Sound — 9
With the reissue of Radiohead's first 3 albums Pablo Honey, The Bends, and OK Computer, it becomes distinctly obvious just how far the British alternative group came in the course of just a few releases. The most evident musical leap arrives with the second record The Bends, an album credited with changing the course of alternative music. Whether or not you assign that much responsibility to the album, The Bends still does what many albums are unable to accomplish balancing melody with instrumental inventiveness. The 2-disk reissue of The Bends features the original release, as well as 21 bonus songs that had previously been B-sides, acoustic takes, or BBC Sessions. While many of Pablo Honey's reissue highlights come from the second disk, The Bends' original 12 tracks are still the driving force. From the opening track Planet Telex, it's evident that guitarists Jonny Greenwood, Ed O'Brien, and Thom Yorke have delved deeply into the world of effects. The heavy digital delay heard on the first track and so many others are one aspect that builds the huge wall of sound on the record. My Iron Lung marks one of the huge standouts on the album, accentuating all the best about Radiohead, whether that be the unusual effects, the interaction between the guitars and vocals, or the explosive finale. Apparently Radiohead felt extreme pressure/stress while making the album, namely because there was a push to live up to the success of Creep. Whatever went down in the recording studio worked tenfold, as the band has a stronger sense of melody all the way across. It's readily apparent in the stripped-down singles High And Dry or Fake Plastic Trees, but even the bigger productions show off the band's songwriting prowess. Another story says that Yorke recorded the vocal track for Fake Plastic Trees directly after seeing Jeff Buckley, known for his cherubic vocals, perform in concert. Whatever Yorke's influence, the album thrives on the singer's falsetto, which peaks in the haunting Street Spirit (Fade Out). The rarer tracks on the second disk are no throwaways, and it's pretty amazing how B-sides could match the quality of some of the singles. Included in the extra material are various B-side songs from the EP singles My Iron Lung, High And Dry/Planet Telex, Fake Plastic Trees (several acoustic tracks are featured on this selection), Street Spirit (Fade Out), as well as 4 songs recorded during a BBC Session from 1994. At the top of the list are the Middle-Eastern-tinged Molasses and the mid-tempo India Rubber, which features harmonies that show off Yorke's lower vocal range.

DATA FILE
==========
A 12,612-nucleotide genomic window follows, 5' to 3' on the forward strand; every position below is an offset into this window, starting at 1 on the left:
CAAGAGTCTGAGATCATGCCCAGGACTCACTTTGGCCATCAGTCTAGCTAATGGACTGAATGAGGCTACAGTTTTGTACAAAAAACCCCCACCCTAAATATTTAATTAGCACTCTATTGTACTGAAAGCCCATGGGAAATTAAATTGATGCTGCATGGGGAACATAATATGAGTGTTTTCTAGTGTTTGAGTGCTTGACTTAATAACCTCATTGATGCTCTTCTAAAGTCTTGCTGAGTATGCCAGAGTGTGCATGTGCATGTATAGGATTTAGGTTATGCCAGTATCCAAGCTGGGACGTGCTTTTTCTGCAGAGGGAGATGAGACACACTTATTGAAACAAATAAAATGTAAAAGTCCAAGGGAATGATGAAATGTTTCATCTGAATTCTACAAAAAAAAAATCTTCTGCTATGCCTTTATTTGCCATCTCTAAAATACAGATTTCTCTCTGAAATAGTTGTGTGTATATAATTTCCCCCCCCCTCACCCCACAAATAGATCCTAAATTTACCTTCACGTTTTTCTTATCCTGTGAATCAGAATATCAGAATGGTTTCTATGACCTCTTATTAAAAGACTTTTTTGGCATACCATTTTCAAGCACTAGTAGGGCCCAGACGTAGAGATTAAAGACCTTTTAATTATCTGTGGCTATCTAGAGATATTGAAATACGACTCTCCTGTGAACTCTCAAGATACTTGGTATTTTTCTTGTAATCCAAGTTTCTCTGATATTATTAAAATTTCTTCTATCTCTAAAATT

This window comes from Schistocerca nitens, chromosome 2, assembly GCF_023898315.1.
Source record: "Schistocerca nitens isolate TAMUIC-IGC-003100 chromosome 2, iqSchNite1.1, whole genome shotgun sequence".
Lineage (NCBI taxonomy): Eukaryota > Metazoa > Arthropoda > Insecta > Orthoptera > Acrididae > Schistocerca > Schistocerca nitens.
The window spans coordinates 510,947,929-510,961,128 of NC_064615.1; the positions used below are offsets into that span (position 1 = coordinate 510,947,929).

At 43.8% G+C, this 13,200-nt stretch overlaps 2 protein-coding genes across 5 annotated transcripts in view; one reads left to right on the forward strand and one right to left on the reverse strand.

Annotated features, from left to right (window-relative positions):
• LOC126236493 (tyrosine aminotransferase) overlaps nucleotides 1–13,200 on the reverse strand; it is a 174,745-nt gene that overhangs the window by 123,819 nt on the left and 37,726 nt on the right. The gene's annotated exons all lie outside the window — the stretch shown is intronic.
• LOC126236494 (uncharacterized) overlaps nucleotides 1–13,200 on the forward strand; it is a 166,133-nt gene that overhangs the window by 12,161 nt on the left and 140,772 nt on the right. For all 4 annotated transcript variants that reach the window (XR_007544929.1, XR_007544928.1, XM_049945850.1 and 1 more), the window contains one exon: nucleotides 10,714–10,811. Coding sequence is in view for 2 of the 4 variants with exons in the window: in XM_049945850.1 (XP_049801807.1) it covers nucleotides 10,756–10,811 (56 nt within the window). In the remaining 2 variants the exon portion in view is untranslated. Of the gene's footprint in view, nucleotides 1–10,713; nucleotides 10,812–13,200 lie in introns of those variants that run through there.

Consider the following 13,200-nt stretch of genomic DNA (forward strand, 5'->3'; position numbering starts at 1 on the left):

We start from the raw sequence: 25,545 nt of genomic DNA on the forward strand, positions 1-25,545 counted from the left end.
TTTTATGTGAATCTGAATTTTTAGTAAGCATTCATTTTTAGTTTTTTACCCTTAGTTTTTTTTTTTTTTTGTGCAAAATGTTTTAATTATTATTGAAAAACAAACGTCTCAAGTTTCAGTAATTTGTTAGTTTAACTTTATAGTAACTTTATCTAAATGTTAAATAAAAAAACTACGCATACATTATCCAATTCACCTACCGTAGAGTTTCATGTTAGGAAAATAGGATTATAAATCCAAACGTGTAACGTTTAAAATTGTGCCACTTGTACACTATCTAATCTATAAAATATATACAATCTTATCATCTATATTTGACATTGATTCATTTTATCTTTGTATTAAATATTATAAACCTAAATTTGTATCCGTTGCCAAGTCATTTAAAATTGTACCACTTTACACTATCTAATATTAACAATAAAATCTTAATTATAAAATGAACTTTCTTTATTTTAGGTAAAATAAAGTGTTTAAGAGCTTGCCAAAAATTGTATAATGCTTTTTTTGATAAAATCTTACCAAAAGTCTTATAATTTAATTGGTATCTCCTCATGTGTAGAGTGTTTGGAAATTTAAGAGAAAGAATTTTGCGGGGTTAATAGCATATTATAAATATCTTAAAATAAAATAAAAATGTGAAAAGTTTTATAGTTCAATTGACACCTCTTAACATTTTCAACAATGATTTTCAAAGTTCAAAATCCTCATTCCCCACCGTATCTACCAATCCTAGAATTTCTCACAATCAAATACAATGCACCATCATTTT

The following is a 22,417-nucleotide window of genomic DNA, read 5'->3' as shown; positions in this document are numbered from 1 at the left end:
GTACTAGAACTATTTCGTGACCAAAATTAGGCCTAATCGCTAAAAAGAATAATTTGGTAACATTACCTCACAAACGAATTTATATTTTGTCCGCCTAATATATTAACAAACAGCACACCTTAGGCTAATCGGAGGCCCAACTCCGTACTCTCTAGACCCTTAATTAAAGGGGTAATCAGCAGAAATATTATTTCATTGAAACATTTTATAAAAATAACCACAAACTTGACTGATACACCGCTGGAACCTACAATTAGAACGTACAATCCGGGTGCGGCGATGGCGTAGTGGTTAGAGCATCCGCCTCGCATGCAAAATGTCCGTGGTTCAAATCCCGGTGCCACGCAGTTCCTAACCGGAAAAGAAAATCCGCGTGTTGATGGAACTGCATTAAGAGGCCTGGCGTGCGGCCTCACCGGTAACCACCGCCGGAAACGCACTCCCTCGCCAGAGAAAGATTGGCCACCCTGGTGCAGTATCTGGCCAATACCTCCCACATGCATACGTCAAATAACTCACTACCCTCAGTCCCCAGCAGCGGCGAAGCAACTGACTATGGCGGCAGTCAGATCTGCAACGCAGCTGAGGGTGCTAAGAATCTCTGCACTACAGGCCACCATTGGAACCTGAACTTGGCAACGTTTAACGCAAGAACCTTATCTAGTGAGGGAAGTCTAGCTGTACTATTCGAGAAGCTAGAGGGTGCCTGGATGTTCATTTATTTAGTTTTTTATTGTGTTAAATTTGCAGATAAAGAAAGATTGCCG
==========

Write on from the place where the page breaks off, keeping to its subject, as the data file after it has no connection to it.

Lyrics — 10
Radiohead didn't just leave the musical comfort zone on The Bends. The lyrical content is no longer quite as focused on internal conflict (I.e., Creep), and instead takes an outward glance. The focus is much more on those with hang-ups around Yorke, whether it's in High And Dry (Two jumps in a week; I bet you think that's pretty clever don't you boy; Flying on your motorcycle: Watching all the ground beneath you drop), or Just (Don't get my sympathy; Hanging out the 15th floor; Changed the locks three times; He still comes reeling through the door). Regardless of who the songs are about, it's the overall lyrical layout that set songs truly apart from Radiohead's previous works.
Overall Impression — 9
Plenty of time has passed since it's release in the mid-90s, but it's hard to not once again be impressed by The Bends. The record didn't receive quite as many accolades as it's successor OK Computer, but it did mark a turning point for Radiohead. The band no longer relies on the traditional rock song format, and in many ways The Bends is fueled by those quiet, introspective numbers. Yes, there does seem to be a huge increase in the amount of effects used, but for every sonic-sounding tune there is a stripped-down acoustic. The original record is powerful enough to make the reissue memorable, but when you have bonus tracks that could stand on their own, it only reinforces why Radiohead has the clout that it does today.